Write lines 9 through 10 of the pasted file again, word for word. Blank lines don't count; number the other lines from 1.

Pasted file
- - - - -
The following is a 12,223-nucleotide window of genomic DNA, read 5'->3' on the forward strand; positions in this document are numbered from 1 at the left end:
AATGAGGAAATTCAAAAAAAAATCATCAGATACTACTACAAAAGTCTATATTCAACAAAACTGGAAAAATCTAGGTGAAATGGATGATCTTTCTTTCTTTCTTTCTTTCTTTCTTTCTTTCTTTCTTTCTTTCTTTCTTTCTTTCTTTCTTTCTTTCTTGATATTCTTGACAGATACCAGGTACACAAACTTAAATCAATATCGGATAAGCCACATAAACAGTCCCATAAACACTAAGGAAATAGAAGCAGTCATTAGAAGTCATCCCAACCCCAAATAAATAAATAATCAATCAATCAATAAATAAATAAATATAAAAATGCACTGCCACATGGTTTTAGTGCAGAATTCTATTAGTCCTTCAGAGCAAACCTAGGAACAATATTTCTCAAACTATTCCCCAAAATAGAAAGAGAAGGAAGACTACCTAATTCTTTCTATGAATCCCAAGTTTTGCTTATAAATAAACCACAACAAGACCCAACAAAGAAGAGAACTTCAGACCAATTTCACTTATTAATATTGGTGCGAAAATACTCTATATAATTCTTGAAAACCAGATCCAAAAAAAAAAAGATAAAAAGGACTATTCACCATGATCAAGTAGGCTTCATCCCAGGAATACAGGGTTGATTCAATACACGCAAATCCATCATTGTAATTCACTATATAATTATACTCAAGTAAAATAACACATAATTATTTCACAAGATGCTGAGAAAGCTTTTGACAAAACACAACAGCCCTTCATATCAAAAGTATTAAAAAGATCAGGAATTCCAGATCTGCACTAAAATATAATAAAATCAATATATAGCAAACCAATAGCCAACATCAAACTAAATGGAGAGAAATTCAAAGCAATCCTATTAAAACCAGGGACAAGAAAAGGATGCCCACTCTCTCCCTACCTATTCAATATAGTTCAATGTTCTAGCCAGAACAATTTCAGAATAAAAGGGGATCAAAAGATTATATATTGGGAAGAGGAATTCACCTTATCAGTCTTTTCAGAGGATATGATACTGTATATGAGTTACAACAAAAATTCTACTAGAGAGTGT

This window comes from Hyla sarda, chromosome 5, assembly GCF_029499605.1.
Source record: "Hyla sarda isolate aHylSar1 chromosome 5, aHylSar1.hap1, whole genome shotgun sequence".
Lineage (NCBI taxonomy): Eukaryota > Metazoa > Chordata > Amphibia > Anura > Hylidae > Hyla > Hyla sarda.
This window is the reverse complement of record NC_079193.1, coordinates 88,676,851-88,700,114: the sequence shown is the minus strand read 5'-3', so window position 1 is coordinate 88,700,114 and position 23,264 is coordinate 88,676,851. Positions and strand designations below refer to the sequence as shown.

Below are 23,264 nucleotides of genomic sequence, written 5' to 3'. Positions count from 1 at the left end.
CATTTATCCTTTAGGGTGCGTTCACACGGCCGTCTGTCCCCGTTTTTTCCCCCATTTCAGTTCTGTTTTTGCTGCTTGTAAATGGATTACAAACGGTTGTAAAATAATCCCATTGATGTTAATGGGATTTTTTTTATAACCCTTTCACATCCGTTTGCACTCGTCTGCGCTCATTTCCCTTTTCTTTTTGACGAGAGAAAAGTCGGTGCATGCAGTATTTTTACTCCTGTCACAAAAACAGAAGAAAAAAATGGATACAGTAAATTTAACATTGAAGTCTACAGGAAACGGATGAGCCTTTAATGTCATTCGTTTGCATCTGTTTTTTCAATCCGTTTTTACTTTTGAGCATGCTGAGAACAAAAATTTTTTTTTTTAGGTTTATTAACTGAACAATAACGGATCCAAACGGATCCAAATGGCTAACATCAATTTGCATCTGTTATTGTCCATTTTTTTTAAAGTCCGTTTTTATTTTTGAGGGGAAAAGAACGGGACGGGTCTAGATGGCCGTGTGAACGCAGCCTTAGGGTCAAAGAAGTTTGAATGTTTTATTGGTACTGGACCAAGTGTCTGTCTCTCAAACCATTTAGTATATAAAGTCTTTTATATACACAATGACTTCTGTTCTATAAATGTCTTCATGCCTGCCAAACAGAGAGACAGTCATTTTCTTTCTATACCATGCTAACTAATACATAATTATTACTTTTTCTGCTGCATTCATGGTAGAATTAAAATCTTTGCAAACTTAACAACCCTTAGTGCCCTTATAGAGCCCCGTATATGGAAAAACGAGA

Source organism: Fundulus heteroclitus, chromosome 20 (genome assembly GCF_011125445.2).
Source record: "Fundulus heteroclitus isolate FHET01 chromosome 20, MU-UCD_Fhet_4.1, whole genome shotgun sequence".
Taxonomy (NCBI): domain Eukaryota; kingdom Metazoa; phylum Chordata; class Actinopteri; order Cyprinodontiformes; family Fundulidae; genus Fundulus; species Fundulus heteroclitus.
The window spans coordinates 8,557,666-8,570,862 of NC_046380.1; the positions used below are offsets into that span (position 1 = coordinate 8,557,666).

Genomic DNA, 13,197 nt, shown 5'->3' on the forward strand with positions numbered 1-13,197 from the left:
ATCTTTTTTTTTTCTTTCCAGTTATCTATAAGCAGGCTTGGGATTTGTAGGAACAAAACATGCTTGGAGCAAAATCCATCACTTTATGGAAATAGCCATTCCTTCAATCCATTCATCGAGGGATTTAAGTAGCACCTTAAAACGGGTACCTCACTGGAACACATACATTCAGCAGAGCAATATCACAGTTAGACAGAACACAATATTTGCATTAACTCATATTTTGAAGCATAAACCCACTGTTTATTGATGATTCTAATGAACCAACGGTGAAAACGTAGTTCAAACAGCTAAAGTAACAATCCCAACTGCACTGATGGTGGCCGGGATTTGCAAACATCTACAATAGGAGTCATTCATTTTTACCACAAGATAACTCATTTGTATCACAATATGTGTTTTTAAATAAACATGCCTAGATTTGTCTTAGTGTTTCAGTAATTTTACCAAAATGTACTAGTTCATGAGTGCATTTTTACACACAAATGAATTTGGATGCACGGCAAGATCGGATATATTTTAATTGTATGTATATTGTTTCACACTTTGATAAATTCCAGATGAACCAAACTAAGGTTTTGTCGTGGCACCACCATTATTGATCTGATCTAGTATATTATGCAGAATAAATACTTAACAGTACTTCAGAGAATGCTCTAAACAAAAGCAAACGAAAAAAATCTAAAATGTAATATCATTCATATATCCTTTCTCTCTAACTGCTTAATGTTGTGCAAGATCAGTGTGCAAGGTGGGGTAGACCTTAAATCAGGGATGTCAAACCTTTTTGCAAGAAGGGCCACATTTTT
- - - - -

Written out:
Source organism: Fundulus heteroclitus, chromosome 20 (genome assembly GCF_011125445.2).
Source record: "Fundulus heteroclitus isolate FHET01 chromosome 20, MU-UCD_Fhet_4.1, whole genome shotgun sequence".